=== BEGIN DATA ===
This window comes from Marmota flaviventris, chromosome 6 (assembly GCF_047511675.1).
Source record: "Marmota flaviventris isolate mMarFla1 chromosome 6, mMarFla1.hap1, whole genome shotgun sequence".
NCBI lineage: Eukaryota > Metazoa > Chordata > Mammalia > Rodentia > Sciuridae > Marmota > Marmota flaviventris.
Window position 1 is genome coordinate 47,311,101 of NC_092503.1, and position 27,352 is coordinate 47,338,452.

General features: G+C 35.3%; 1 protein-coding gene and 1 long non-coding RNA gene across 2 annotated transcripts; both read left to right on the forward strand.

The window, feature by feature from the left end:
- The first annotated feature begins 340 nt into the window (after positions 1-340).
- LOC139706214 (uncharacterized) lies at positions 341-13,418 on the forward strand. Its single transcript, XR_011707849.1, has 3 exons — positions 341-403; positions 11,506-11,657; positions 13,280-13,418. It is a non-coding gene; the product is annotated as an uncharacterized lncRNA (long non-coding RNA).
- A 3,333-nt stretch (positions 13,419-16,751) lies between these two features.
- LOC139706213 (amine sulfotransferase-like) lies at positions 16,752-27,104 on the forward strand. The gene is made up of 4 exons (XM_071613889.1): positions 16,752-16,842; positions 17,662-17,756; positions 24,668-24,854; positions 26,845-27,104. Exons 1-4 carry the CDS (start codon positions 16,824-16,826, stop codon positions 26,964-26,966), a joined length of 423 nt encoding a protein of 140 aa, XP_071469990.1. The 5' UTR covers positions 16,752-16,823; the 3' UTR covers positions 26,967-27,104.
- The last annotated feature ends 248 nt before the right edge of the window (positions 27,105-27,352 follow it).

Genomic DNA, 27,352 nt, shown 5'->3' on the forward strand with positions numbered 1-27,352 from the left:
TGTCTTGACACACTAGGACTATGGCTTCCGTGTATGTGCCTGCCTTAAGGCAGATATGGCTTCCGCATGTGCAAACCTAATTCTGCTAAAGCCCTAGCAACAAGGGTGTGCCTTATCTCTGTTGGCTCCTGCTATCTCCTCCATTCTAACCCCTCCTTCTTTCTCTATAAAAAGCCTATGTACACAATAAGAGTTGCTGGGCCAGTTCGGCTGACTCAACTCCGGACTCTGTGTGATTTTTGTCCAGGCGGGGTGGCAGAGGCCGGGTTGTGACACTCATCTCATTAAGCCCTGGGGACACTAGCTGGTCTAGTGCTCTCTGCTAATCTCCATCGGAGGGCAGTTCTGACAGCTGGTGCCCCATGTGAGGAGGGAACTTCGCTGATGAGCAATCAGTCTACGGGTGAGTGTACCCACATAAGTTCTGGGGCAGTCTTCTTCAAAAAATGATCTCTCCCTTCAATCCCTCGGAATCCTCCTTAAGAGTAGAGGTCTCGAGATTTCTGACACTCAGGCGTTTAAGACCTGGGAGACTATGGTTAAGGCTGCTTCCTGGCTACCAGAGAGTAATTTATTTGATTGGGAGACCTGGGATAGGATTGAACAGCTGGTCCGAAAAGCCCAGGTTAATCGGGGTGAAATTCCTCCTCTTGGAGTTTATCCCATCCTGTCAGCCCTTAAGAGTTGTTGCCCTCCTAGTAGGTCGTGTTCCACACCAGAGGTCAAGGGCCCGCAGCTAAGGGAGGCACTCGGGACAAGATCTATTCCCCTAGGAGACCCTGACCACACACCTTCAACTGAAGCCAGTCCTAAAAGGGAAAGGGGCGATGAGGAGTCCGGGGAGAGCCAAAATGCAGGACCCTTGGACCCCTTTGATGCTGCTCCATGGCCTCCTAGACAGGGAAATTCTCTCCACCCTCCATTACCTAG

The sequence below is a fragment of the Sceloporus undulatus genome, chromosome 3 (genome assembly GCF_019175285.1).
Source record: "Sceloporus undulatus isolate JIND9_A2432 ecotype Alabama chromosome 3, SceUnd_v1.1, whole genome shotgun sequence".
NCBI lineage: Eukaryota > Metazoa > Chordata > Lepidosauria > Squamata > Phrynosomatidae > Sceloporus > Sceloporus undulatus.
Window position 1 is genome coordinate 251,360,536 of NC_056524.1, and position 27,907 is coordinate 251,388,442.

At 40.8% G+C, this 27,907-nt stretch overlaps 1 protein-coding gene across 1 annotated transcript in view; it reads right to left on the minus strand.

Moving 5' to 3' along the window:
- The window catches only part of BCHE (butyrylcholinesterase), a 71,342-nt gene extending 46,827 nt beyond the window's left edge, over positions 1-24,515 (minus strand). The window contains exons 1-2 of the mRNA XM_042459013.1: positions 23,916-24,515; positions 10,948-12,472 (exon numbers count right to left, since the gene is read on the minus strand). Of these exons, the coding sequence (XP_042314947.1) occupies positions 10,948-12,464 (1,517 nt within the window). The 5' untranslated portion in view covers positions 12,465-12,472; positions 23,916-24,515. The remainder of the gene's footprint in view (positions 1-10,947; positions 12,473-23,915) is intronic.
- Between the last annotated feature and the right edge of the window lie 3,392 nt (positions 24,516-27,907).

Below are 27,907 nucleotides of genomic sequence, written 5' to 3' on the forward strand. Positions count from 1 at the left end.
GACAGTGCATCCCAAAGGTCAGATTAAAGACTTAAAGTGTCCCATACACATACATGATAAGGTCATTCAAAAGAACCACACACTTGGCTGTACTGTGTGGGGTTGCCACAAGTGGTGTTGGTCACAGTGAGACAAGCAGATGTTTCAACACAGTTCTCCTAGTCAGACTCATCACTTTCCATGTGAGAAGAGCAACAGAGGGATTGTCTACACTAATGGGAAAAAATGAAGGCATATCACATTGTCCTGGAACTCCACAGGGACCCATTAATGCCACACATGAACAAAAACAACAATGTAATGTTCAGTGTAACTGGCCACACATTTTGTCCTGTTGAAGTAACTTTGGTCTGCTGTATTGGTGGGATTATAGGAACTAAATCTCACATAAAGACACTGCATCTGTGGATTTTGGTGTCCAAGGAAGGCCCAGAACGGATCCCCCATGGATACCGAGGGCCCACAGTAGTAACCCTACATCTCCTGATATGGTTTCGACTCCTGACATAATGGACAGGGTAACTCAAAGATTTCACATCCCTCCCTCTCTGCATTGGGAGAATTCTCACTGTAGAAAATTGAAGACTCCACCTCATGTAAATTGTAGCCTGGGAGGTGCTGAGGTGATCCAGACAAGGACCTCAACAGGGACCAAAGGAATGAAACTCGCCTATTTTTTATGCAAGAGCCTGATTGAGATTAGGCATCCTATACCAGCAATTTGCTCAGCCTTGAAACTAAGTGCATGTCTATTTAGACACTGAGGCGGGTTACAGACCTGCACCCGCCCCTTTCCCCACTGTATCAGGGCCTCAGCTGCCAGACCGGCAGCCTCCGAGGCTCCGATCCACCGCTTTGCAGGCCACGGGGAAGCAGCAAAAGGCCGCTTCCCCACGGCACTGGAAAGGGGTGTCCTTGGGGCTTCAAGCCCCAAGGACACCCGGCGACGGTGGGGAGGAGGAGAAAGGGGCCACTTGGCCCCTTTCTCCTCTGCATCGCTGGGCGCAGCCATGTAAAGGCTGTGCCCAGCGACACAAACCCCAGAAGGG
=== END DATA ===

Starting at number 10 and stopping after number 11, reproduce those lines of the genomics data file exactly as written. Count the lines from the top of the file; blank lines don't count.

- LOC139706213 (amine sulfotransferase-like) lies at positions 16,752-27,104 on the forward strand. The gene is made up of 4 exons (XM_071613889.1): positions 16,752-16,842; positions 17,662-17,756; positions 24,668-24,854; positions 26,845-27,104. Exons 1-4 carry the CDS (start codon positions 16,824-16,826, stop codon positions 26,964-26,966), a joined length of 423 nt encoding a protein of 140 aa, XP_071469990.1. The 5' UTR covers positions 16,752-16,823; the 3' UTR covers positions 26,967-27,104.
- The last annotated feature ends 248 nt before the right edge of the window (positions 27,105-27,352 follow it).